So yes, the night of the shooting will most certainly be a topic discussed in interviews as the team have to determine what he was thinking and feeling at the time of the incident. They will ask for his personal account of the events and will probably not base their diagnoses on court records or earlier statements but may refer to them if needed.

If the psychiatric team diagnose OP with an anxiety disorder like Generalized Anxiety Disorder (GAD) then they need to determine whether his anxiety was so heightened on the night of the shooting, that he was unable to determine the wrongfulness of his act. It seems likely that they will also need to explore OP’s trauma history to determine whether there were any post-traumatic symptoms present as well.

I am not able to say whether such a diagnosis would aid the defence’s case or not. I am not a forensic psychologist and do not have the expertise to answer this question or any other question about using a diagnosis as a defence. In this same vain, I am not sure if NPD would qualify for diminished criminal responsibility but I very much doubt it. You would have to look at court records to see if a precedent exists. I suggest contacting a forensic psychologist on this matter.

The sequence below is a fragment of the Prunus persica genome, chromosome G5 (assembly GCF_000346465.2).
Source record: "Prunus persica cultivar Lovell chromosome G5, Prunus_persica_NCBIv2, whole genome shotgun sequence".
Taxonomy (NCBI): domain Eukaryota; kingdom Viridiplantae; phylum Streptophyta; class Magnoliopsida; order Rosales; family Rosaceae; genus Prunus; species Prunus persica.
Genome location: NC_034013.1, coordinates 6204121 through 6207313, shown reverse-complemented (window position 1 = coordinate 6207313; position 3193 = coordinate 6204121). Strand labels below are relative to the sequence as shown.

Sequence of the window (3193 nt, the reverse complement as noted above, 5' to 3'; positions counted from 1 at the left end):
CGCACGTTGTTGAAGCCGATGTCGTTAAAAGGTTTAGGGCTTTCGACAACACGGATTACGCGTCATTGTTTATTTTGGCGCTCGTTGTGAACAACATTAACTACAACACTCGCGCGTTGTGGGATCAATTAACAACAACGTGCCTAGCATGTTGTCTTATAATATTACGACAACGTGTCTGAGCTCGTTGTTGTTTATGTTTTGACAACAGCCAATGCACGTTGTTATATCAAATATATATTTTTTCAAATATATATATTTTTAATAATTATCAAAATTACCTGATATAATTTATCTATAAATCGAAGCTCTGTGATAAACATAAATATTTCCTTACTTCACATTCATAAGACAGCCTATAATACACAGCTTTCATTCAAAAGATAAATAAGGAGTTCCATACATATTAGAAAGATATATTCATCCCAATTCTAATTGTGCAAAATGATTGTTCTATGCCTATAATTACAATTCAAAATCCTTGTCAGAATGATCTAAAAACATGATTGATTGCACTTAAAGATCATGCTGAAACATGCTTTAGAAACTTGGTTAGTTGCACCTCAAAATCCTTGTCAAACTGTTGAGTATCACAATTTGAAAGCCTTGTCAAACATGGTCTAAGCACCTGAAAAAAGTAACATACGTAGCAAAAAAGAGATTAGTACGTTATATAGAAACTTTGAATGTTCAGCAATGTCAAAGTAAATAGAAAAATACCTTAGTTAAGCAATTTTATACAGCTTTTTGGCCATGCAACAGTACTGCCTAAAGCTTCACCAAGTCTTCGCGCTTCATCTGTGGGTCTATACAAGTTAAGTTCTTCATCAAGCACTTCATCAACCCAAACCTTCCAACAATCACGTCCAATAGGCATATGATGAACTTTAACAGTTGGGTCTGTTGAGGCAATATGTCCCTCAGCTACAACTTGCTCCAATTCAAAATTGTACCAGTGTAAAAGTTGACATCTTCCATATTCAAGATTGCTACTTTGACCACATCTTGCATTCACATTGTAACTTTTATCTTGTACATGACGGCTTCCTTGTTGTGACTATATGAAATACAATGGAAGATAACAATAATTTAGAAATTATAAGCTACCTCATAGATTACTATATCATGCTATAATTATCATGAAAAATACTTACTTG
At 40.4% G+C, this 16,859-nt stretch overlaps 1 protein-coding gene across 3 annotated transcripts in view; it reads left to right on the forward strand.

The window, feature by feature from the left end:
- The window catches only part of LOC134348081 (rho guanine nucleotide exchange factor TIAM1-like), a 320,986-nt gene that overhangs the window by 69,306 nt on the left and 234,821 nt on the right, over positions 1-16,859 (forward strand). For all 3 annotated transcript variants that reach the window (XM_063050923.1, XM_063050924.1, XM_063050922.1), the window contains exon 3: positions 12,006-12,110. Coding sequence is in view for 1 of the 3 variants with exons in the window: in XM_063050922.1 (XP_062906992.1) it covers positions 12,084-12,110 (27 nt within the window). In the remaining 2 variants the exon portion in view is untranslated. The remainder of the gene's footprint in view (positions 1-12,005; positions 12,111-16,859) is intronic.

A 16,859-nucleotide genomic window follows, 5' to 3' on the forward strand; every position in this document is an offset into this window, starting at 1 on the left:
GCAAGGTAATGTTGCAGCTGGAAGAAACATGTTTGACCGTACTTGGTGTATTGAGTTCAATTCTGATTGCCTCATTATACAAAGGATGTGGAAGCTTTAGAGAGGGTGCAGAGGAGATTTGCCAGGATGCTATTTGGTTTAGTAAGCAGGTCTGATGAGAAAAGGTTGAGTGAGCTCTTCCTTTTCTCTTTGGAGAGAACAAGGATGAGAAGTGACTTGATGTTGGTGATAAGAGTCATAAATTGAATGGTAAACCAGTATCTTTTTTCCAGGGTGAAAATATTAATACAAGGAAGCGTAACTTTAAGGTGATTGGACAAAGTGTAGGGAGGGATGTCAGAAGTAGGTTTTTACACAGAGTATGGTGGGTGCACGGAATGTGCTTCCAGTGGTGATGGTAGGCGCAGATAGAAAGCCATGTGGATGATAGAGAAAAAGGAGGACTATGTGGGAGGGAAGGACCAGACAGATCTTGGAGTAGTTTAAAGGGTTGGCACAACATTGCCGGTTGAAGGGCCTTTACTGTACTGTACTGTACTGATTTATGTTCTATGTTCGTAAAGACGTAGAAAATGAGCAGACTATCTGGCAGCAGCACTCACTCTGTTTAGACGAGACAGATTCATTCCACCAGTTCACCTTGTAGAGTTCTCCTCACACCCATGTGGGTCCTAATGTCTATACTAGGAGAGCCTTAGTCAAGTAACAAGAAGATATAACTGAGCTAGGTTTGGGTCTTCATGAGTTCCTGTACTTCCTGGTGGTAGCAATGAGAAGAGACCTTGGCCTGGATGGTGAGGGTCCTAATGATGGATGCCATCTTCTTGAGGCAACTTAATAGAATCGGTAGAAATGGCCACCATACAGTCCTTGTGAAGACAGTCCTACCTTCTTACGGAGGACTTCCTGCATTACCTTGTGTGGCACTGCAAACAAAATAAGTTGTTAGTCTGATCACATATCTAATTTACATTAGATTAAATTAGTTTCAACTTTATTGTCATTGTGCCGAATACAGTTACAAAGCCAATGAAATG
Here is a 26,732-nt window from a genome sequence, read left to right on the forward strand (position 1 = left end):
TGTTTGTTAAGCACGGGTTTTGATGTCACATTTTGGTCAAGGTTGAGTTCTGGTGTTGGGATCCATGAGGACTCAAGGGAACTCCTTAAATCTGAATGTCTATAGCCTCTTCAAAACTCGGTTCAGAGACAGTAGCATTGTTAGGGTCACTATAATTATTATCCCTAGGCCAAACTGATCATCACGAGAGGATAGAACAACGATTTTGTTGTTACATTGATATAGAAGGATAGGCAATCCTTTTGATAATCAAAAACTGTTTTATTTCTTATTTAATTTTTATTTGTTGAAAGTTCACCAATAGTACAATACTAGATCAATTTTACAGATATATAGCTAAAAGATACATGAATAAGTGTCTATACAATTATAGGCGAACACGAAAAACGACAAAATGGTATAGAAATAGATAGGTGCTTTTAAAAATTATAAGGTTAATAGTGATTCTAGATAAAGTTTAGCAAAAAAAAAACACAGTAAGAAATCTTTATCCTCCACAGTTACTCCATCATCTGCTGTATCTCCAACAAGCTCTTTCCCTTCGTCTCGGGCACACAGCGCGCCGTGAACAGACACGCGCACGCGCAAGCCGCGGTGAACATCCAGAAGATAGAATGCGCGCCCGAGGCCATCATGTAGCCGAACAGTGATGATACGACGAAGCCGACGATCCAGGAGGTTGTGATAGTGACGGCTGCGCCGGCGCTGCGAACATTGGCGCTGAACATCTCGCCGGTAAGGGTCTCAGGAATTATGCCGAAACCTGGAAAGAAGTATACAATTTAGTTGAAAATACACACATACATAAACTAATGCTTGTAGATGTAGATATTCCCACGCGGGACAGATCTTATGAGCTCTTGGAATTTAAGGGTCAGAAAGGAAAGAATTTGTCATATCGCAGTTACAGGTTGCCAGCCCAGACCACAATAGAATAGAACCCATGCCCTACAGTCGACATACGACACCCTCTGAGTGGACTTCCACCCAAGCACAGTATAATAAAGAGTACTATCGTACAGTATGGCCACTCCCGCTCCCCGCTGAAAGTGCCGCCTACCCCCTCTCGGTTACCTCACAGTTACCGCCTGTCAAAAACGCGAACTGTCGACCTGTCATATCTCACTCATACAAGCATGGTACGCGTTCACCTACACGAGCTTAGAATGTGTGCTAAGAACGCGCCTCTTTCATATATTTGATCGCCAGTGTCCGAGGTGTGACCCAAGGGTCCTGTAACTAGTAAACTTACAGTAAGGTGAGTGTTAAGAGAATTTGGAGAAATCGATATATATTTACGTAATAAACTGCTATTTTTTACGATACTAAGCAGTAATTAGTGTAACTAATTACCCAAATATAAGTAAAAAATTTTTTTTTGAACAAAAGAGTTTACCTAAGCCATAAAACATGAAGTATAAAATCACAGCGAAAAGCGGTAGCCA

A lot of people have asked me if I think OP has been lying or can be expected to lie during his psych evaluation. I obviously cannot answer that. One of the symptoms of NPD and ASPD is a tendency for deceitful behaviour. If he exhibits this behaviour, it will be recorded. As I mentioned before, there are tests that can easily pick up if someone is faking a mental illness (Malingering). As someone who commented on my blog mentioned, “because of the way the tests are designed, and the fact that a whole variety of assessment methods are used in combination, competent assessors would be able to pick up if somebody was trying to lie their way through or create a false impression”.

In that way, it may turn out to backfire on the accused, which is why I don’t think that the defence team would try and “coach” OP before the evaluation. Of course I can’t say for sure but I suspect that they are just going to help him stay as calm as possible because if anything, it will be an angry outburst or temper flare up that could really cost him in the end. I am not sure if his psychiatrist would prepare him to respond to the tests in specific ways. I would hope not. I also think that it would take a genius the likes of Mike Ross from Suits to be able to memorize all the items of every test. There is just no way.